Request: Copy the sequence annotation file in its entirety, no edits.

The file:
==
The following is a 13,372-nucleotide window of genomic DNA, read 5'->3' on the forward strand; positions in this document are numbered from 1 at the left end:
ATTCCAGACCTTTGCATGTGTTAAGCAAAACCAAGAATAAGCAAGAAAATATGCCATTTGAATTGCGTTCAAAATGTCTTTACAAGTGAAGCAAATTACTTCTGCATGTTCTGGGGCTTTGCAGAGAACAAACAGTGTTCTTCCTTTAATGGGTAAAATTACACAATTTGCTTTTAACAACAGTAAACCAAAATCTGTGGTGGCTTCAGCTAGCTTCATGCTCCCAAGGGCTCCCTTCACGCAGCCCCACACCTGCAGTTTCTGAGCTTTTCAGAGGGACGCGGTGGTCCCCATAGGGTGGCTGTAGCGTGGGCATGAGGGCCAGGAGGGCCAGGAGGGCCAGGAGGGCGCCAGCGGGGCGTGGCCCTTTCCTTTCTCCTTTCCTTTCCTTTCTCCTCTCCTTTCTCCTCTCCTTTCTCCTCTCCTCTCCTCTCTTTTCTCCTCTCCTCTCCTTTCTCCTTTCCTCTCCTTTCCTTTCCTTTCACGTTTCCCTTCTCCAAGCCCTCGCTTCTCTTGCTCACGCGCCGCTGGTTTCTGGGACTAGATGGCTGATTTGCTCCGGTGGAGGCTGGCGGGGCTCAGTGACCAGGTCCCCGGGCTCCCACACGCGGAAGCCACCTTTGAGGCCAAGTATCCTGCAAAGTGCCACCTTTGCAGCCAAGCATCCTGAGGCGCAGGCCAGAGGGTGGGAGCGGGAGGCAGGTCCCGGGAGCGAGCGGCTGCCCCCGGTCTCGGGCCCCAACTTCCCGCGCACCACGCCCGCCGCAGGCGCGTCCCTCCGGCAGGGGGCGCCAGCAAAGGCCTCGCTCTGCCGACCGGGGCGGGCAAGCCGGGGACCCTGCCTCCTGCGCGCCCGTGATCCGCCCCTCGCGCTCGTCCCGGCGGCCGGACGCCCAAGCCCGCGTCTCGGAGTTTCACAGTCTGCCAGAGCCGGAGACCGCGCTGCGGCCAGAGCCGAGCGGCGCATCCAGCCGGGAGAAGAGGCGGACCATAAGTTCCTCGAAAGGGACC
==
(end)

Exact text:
The following is a 13,372-nucleotide window of genomic DNA, read 5'->3' on the forward strand; positions in this document are numbered from 1 at the left end:
ATTCCAGACCTTTGCATGTGTTAAGCAAAACCAAGAATAAGCAAGAAAATATGCCATTTGAATTGCGTTCAAAATGTCTTTACAAGTGAAGCAAATTACTTCTGCATGTTCTGGGGCTTTGCAGAGAACAAACAGTGTTCTTCCTTTAATGGGTAAAATTACACAATTTGCTTTTAACAACAGTAAACCAAAATCTGTGGTGGCTTCAGCTAGCTTCATGCTCCCAAGGGCTCCCTTCACGCAGCCCCACACCTGCAGTTTCTGAGCTTTTCAGAGGGACGCGGTGGTCCCCATAGGGTGGCTGTAGCGTGGGCATGAGGGCCAGGAGGGCCAGGAGGGCCAGGAGGGCGCCAGCGGGGCGTGGCCCTTTCCTTTCTCCTTTCCTTTCCTTTCTCCTCTCCTTTCTCCTCTCCTTTCTCCTCTCCTCTCCTCTCTTTTCTCCTCTCCTCTCCTTTCTCCTTTCCTCTCCTTTCCTTTCCTTTCACGTTTCCCTTCTCCAAGCCCTCGCTTCTCTTGCTCACGCGCCGCTGGTTTCTGGGACTAGATGGCTGATTTGCTCCGGTGGAGGCTGGCGGGGCTCAGTGACCAGGTCCCCGGGCTCCCACACGCGGAAGCCACCTTTGAGGCCAAGTATCCTGCAAAGTGCCACCTTTGCAGCCAAGCATCCTGAGGCGCAGGCCAGAGGGTGGGAGCGGGAGGCAGGTCCCGGGAGCGAGCGGCTGCCCCCGGTCTCGGGCCCCAACTTCCCGCGCACCACGCCCGCCGCAGGCGCGTCCCTCCGGCAGGGGGCGCCAGCAAAGGCCTCGCTCTGCCGACCGGGGCGGGCAAGCCGGGGACCCTGCCTCCTGCGCGCCCGTGATCCGCCCCTCGCGCTCGTCCCGGCGGCCGGACGCCCAAGCCCGCGTCTCGGAGTTTCACAGTCTGCCAGAGCCGGAGACCGCGCTGCGGCCAGAGCCGAGCGGCGCATCCAGCCGGGAGAAGAGGCGGACCATAAGTTCCTCGAAAGGGACC